- Original material: Dissolving cotton pulp, Bleached sulfate softwood pulp, Bleached sulfate hardwood pulp
- Preparation: Nanofibrillated the cellulose with a high-pressure homogenizer (HPH) or supermass colloider (SMC).
- Macro morphology: aqueous gels (solid content:0.5-5%), white powder or flexible aerogels.
- Types: Unmodified CNF, Cationically modified CNF, Carboxymethylated CNF, TEMPO-ed CNF.
- Dispersion: no hard agglomeration for CNF aqueous gels, can be re-dispersed in water after fried-drying or spray-drying with a high-speed homogenizer or supermass colloider.
For detailed product and pricing information, please check here.
We are glad to provide FREE CNF sample (CNF-Slurry-SMC, 100 gram slurry, 1-3% solids, prepared by supermass colloider) to universities and research institutes for preliminary research. The customer is responsible for the shipping cost and customs clearance.
The CNF free sample is NOT available for commercial reselling.
Please send your inquiry to firstname.lastname@example.org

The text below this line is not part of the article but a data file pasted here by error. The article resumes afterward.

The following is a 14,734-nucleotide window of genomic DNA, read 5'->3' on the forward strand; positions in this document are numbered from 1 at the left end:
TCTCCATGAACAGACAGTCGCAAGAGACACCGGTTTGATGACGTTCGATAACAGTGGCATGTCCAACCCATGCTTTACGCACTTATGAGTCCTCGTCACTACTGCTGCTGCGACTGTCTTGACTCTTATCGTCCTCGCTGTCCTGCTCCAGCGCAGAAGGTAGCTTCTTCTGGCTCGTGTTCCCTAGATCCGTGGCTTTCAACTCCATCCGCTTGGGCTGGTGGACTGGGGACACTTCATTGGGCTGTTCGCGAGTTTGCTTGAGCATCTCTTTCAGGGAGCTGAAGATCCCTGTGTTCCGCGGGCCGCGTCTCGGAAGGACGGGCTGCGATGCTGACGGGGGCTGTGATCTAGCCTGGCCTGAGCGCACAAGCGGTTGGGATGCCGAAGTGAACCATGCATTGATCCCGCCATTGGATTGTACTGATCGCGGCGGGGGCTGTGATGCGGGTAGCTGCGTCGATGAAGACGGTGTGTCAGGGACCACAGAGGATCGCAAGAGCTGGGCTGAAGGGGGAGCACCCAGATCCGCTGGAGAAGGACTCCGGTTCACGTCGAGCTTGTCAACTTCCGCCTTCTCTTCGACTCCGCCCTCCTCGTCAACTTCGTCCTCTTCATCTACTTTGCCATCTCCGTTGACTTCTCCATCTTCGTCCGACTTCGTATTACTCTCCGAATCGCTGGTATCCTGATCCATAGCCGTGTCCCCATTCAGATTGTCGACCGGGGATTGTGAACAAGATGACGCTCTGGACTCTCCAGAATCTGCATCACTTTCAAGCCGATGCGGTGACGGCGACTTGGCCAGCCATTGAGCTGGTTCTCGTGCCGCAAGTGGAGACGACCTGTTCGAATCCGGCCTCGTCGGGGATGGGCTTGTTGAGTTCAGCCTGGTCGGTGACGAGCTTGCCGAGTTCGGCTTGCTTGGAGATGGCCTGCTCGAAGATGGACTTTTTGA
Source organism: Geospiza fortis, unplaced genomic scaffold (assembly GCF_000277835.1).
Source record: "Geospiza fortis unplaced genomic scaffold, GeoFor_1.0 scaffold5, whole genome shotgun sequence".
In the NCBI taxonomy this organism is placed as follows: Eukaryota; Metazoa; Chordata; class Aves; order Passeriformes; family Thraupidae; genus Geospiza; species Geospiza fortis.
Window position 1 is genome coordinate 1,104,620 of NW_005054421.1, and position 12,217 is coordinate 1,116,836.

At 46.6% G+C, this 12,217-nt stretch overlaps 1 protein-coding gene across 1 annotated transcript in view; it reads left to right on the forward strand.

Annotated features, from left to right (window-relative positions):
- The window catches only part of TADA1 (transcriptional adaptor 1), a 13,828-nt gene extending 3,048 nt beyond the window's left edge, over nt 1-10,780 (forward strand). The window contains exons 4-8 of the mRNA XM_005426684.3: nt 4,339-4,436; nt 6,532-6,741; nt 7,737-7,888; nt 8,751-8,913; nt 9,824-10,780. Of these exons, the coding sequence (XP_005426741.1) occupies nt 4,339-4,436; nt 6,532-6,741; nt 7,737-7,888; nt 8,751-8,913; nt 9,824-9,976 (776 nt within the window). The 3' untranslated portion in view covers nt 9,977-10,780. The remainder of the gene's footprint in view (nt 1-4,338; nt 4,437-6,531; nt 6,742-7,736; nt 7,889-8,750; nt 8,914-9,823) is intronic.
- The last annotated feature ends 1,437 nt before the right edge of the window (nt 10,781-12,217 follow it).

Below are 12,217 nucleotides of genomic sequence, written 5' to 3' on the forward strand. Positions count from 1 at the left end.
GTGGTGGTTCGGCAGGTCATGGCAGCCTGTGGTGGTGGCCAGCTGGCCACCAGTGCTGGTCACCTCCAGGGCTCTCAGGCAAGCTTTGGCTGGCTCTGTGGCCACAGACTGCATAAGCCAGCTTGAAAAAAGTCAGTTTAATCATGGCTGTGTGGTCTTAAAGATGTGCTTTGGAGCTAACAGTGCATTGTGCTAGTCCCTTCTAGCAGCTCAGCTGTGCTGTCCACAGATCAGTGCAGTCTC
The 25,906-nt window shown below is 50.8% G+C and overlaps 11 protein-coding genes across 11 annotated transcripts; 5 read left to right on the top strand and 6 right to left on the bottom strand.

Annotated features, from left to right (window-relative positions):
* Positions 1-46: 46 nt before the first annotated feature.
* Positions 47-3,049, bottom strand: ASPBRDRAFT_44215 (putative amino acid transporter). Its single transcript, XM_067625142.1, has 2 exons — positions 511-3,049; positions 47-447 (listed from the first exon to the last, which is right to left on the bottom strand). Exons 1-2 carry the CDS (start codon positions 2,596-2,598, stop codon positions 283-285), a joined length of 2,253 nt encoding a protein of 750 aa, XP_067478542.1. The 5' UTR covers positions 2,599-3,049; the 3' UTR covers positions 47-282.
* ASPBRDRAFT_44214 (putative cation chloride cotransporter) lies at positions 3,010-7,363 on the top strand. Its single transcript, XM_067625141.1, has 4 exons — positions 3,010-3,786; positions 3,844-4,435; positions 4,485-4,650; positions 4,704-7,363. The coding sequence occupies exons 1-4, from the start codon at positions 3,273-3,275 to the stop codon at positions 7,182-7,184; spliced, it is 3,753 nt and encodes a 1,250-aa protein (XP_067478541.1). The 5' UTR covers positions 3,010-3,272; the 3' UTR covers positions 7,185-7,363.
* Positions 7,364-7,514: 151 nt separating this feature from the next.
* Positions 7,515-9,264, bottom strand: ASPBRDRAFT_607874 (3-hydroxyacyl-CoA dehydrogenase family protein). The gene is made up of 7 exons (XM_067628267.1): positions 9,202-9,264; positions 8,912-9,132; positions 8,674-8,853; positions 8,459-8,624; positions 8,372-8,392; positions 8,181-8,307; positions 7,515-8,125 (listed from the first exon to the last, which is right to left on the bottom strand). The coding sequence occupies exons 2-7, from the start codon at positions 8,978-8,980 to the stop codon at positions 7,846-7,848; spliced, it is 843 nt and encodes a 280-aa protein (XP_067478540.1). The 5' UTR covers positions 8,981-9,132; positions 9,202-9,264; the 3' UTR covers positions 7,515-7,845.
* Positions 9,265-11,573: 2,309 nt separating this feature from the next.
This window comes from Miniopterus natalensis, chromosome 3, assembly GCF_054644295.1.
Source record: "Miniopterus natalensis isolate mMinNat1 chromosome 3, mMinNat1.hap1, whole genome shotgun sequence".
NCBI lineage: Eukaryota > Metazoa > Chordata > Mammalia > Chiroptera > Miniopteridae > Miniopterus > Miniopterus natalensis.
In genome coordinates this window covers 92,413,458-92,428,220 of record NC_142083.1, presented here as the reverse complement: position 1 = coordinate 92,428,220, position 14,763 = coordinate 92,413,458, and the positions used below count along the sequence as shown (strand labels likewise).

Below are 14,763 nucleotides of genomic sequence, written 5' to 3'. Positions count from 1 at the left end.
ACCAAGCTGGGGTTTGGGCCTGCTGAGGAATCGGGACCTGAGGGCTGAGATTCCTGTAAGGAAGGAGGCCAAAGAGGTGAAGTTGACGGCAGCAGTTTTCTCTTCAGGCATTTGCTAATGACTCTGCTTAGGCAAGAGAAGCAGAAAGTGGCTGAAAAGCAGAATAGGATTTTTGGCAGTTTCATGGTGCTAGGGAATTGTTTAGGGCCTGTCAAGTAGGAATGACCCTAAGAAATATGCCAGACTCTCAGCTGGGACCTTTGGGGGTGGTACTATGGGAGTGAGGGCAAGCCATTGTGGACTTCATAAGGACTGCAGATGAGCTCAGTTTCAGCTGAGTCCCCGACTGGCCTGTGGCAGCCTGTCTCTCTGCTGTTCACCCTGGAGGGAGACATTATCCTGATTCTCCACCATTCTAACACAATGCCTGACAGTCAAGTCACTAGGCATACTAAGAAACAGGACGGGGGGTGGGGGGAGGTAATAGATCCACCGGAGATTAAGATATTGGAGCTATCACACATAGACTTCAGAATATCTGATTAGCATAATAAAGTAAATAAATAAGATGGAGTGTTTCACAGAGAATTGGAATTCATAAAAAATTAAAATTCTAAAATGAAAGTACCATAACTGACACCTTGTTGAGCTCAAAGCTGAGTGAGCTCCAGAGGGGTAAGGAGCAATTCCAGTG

The introduction of CNF
Cellulose Nanofibrils (CNF), also called Nanofibrillated cellulose (NFC), Microfibrillated cellulose (MFC), or cellulose microfibril, microfibrillar cellulose, can be viewed as a cellulosic material, composed of expanded high-volume cellulose, moderately degraded and greatly expanded in surface area, and obtained by a homogenization. Its diameter is in the range 20–60 nm and it has a length of several micrometers. Unlike CNC, CNF exhibits both amorphous and crystalline parts and presents a web-like structure. CNF normally is a viscous and shear thinning aqueous gel at a very low concentration (between 2 and 7%, w/w). This is one of the two main characteristics of such a nanomaterial, and the other is its ability to form a transparent film once it is dried.
Both these key properties are linked to its high specific area (at least ten times larger than that of cellulose fibers) and its extensive hydrogen-bonding ability.
Because CNF is more flexible, longer, and has a larger surface area than any other fibers, it is being developed for use in many scales, ranging from addition in food, biodegradable food packaging, pigment, selective delivery/separation, nanocomposites upon impregnation by polymers, and other medical and pharmaceutical applications.
Pictures of CNF
Fig. 1 The picture of different types of CNF (A) TEMPO-ed CNF, concentration: 0.51% (B) Cationically modified CNF, DS=0.717, concentration: 0.93%; (C) Carboxymethylated CNF, DS=0.835, left concentration: 0.7% and right concentration: 0.29% (D) un-modified CNF, concentration: 1.34%
Fig.2 The picture of the freeze-dried CNF (A) un-modified CNF (B) Cationically modified CNF (C) Carboxymethylated CNF (D) TEMPO-ed CNF
Fig. 3 The TEM of CNF
Fig. 4 The picture of TEMPO-CNF freeze-dried powder